As I sit here on September 6th, observing Pakistan’s Defense Day 2023, it’s not just an occasion to reminisce and celebrate our nation’s resilience. It’s also an opportune time for introspection, a chance to acknowledge that while external threats are a tangible reality, the gravest danger often simmers within our borders. Our understanding of national defense has evolved over the years, shifting from conventional warfare with guns and bullets to a multifaceted battle for the hearts and minds of our people.
The gravest danger often simmers within our borders
Pakistan, a nation founded on profound ideological principles, hinges on national unity as the linchpin of its security. Throughout our storied history, our rich ethno-cultural and ethno-religious diversity has been exploited by both internal and external forces. From nationalist movements dating back to 1954 to the ethno-religious tensions that emerged in the 1970s, we’ve navigated a complex web of internal challenges. Economic disparities, political instability, and the looming specter of climate insecurity have all contributed to this volatile mix.
Amidst these multifaceted challenges, the role of economic revival stands as a keystone for resilience against internal implosion. A robust economy not only enhances the standard of living for citizens but also reduces the susceptibility of vulnerable populations to radicalization and extremist ideologies. It provides a sense of hope and opportunity, which is vital in countering the allure of extremist narratives that often thrive in environments of economic despair.
Although, in moments of crisis, such as the 1965 war, the devastating Kashmir earthquake of 2005, or the catastrophic floods of 2010, we’ve witnessed the admirable unity of our people. We’ve come together to confront even the most daunting challenges. However, once the immediate crisis subsides, the underlying internal divisions resurface, threatening the very core of our nation’s stability.
The contemporary landscape of warfare has transformed dramatically, transitioning from conventional battlefields to encompass ideological, psychological, and emotional spheres.
Historically, institutions like Pakistan’s National Cadet Corps (NCC) and Civil Defense played pivotal roles in grooming and training our youth for national defense. Sadly, the dissolution of the NCC in 2002 created a void, leaving us without an entity to guide and prepare our youth for the intricate challenges of the 21st century.
In tandem with this, the proliferation of private militias has contributed to the rise of gun culture, while within a society marked by inflation, political turmoil, and deep-seated ethnic and religious fault lines, criminal activities and civil unrest have become all too common. Fear has been weaponized as a political tool.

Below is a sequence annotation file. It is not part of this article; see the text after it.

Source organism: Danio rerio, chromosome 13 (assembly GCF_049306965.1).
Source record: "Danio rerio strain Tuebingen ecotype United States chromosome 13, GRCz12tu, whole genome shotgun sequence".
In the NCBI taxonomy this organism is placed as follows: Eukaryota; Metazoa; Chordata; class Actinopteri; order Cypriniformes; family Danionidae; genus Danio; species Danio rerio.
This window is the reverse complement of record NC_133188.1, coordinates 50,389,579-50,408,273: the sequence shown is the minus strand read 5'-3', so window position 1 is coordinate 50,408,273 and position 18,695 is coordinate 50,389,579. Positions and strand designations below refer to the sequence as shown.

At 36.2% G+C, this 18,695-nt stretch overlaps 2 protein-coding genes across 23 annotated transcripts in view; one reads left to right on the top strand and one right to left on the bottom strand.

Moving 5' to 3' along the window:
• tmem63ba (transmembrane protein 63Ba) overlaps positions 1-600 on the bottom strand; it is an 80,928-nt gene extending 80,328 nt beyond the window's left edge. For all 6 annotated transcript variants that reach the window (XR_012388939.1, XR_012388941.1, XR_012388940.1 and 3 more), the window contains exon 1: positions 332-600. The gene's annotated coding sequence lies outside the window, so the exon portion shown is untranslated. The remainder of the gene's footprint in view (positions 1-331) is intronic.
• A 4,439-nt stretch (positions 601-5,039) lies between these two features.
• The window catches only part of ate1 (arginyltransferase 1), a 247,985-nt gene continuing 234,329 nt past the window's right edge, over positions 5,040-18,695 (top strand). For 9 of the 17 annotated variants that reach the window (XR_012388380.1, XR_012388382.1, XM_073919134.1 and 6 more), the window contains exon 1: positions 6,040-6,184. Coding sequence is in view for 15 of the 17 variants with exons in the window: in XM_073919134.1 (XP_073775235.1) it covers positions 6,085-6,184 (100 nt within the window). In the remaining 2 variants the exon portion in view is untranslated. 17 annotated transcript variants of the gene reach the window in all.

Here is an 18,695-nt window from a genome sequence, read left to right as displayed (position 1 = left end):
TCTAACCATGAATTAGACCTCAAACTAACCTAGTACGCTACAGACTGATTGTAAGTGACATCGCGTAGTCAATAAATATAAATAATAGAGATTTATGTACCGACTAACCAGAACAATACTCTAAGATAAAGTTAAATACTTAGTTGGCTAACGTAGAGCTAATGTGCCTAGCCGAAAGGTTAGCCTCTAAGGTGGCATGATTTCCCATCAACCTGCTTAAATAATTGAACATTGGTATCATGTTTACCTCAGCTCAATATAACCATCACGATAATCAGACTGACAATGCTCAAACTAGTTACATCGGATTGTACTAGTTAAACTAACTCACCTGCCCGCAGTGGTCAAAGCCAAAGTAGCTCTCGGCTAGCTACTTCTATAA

The advent of social media has further complicated matters. It has rendered our younger generation more susceptible to manipulation. Recent attempts on social media to undermine Pakistani identity and sow discord by exploiting regional subnationalism are deeply concerning. It’s imperative that we engage our youth, a significant demographic, channeling their energies toward preserving our shared national identity, ‘Pakistaniat.’
The recent youth movements, such as those that emerged following the dismissal of the Imran Khan government, demonstrate their potential for mobilization. However, their energy must be channeled in the right direction. We’ve seen in the past, during the War on Terror, how groups like Tehreek-e-Taliban Pakistan (TTP) gained traction among disenchanted youth.
In this challenging landscape, we must heed the wisdom of ‘A’idh bin ‘Amro al-Muzani (RAA), who narrated The Messenger of Allah (ﷺ)’s words: “اَلْإِسْلَامِ يَعْلُو, وَلَا يُعْلَى” – “Islam is always superior and should never be surpassed.” We have a sacred duty to safeguard our nation’s identity and ideals, particularly when ‘Pakistaniat’ is under threat from external elements exploiting religious and ideological fault lines.
In this context, the role of the Ullema becomes even more significant, especially with ideologies like Takfiriat infiltrating our society through groups like Tehrik-e-Taliban Pakistan (TTP) and Islamic State Khorasan Province (ISK-P). Defense in the 21st century demands not only military strength but also the fortification of our national unity, economic resilience, and identity against internal divisions. Unchecked, these divisions could become a potent tool for adversaries seeking to undermine Pakistan’s defense and sovereignty. As we commemorate Defense Day, let’s remember that true defense begins from within, with our unity, shared purpose, and a strong and resilient economy acting as pillars of our national strength.
The views expressed in this article are the author’s own. They do not necessarily reflect the editorial policy of the South Asia Times.